Fear Of Missing Out Vs. Actual Fear

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By: Steve Sosnick Chief Strategist

A telling news story caught my eye this morning: $7.3 billion flowed into the SPDR S&P 500 ETF Trust (SPY). That was the biggest inflow in nearly two and a half years, with the prior high coming after the November 2020 announcement of a Covid vaccine. It was not an isolated phenomenon – a wide range of equity and bond ETFs saw inflows yesterday. What surprised me was not the flows per se, but their magnitude. 

The announcements of relief packages for struggling First Republic (FRC) and Credit Suisse (CS) led to a big rally in US stocks. The S&P 500 Index (SPX) rose about 1.75 and the NASDAQ 100 (NDX) jumped more than 2.5%. The intraday moves were even larger since both indices were selling off for the first hour of the day. There is no question that investors should have reacted positively to news that appears to have stemmed the global banking crisis, at least for now. But a stampede seems excessive. 

The ferocity of the inflows tells us that investors continue to have more fear of missing a market bounce than they fear the potential for the banking crisis to metastasize.FOMO, or fear of missing out, is misnamed. It’s about greed, not actual fear. Thanks to recency bias, investors are more likely to remember the “buy-the-dip” lesson that was reinforced during most of the last decade — especially 2020-21 – than the last banking crisis in 2007-2009.

Banking crises are like roach infestations. If you see one roach, you can reasonably assume that there are many more that are hiding nearby. At the beginning of last week, we learned that Silvergate (SI) would be winding down their operations. By the end of the week, Silicon Valley Bank (SIVB) had failed. And over the weekend, regulators shut down Signature Bank (SBNY). It was understandable why investors became very skittish about owning stocks and bonds in regional banks. We noted that people had become much more concerned with return OF capital rather than return ON capital. Crises have a way of doing that.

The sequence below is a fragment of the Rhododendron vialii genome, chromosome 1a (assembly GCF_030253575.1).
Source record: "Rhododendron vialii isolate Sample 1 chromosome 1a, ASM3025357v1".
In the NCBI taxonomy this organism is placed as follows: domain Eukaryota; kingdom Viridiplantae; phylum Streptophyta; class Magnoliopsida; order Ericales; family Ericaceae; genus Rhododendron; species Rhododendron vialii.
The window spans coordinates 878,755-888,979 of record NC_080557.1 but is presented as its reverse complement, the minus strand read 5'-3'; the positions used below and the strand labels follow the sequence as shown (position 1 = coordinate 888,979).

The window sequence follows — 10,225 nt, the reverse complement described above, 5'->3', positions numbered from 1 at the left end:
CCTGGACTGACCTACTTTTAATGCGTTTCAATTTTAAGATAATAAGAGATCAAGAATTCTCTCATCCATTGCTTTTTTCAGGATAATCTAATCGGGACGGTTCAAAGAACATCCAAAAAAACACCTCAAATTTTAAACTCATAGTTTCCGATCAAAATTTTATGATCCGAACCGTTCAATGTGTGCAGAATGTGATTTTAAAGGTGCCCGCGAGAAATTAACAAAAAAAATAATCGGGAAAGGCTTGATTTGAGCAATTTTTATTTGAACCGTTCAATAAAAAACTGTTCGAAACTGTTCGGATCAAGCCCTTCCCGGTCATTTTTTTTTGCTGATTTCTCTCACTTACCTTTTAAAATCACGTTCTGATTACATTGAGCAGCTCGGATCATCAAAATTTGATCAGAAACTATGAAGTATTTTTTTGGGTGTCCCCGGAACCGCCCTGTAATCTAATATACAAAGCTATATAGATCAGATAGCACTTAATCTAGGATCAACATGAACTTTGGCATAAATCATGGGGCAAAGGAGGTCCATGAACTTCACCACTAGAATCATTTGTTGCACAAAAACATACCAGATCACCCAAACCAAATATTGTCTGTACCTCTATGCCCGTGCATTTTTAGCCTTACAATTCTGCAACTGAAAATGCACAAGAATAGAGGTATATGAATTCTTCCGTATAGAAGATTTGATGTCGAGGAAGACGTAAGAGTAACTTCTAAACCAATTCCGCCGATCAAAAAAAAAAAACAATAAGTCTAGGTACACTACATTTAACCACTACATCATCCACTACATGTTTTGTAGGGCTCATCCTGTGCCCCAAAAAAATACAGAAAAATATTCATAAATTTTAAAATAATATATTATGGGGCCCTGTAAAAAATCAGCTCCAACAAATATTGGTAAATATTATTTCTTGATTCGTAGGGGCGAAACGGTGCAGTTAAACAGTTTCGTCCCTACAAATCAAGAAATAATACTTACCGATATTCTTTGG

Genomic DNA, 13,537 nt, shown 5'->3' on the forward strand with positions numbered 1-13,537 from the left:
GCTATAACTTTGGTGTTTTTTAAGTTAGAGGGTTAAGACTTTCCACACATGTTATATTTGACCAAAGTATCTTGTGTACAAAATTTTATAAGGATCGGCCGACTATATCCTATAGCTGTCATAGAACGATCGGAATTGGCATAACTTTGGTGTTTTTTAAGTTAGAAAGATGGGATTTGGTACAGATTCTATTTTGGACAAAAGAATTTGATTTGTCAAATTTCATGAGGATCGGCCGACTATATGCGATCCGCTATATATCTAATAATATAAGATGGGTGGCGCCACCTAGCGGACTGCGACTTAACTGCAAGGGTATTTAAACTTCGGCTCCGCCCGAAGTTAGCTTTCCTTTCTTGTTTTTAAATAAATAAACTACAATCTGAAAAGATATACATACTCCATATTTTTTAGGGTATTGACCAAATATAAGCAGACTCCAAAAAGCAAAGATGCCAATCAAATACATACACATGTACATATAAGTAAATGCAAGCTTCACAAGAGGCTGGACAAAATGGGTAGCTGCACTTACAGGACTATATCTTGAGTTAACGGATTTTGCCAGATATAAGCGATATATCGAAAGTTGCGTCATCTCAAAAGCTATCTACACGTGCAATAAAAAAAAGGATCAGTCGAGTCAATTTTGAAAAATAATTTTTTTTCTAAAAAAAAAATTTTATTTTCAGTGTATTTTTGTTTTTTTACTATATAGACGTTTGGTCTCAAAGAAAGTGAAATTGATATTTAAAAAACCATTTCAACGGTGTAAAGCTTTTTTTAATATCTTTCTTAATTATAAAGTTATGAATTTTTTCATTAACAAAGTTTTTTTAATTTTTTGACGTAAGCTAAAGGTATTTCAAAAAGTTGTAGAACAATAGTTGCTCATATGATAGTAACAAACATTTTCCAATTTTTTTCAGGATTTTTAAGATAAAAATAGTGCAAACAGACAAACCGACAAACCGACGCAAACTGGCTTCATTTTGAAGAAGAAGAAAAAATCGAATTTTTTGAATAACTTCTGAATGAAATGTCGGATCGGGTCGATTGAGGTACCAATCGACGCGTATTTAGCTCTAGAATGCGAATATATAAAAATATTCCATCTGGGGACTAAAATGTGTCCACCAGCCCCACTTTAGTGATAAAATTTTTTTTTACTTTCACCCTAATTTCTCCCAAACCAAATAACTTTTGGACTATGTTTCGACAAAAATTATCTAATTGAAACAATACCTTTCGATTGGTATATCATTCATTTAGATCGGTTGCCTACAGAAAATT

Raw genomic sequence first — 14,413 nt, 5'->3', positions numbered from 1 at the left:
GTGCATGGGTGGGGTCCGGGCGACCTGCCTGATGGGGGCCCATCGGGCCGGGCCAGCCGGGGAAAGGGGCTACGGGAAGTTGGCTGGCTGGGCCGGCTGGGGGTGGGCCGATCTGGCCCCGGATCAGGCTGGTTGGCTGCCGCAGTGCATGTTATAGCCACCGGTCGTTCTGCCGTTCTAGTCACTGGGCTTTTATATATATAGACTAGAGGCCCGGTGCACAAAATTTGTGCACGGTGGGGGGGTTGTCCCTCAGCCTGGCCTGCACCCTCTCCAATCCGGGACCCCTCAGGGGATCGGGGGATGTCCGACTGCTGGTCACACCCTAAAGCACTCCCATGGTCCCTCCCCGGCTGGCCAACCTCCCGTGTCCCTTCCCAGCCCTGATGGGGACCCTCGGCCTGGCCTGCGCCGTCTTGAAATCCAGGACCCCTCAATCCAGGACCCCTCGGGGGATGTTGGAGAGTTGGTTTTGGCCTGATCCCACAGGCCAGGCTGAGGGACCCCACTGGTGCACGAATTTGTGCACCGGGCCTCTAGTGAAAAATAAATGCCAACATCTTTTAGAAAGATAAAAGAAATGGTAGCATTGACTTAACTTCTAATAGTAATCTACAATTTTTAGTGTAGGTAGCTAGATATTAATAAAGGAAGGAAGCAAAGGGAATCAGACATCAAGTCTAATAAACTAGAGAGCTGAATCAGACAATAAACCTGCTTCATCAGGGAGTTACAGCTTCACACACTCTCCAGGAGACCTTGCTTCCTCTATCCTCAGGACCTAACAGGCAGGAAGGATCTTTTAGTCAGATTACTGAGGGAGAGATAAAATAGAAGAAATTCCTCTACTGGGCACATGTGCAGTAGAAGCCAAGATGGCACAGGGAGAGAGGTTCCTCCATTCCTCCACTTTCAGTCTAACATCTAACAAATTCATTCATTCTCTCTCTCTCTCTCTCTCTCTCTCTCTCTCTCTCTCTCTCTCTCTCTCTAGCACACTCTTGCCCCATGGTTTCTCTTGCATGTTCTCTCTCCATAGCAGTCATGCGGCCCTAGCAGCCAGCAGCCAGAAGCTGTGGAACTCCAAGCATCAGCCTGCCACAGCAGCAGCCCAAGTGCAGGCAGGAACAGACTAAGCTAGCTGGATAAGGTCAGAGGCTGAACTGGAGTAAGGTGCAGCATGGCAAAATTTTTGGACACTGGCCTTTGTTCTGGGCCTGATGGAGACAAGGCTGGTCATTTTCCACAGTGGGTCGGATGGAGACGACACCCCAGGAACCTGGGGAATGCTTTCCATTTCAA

If it were obvious that the banking crisis was well and truly behind us, then yesterday’s ETF stampede would make perfect sense. But today’s activity tells us that is far from the case. FRC and CS are both down substantially today along with several of their peers. Even if we can confidently believe that all deposits are now implicitly guaranteed, even those above the $250,000 FDIC insurance cap, there must be immense pressure on the CFOs of companies large and small to reduce their exposure to small and mid-size banks. This may be especially acute ahead of the end of the quarter in two weeks. 

It is encouraging to see that regulators are actively seeking a solution to the troubles in the banking system. But they are using the financial equivalent of bandages rather than the strong medicine of massive monetary accommodation. Even as the Federal Reserve took on billions in deposits, which is modestly expansionary, they continued to reduce the securities holdings on their balance sheet and are considered to have a 70% chance of hiking rates next week. Oh, and the ECB raised rates by 50 basis points yesterday. 

So, we’re neither truly done with the banking crisis nor clear signals of an end to a restrictive monetary policy regime. There was enough good news to raise investors’ spirits yesterday, but they didn’t seem sufficient to justify sort of inflows that accompany a secular turnaround. The extra justification came from another day when FOMO outweighed actual fear.

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Disclosure: ETFs

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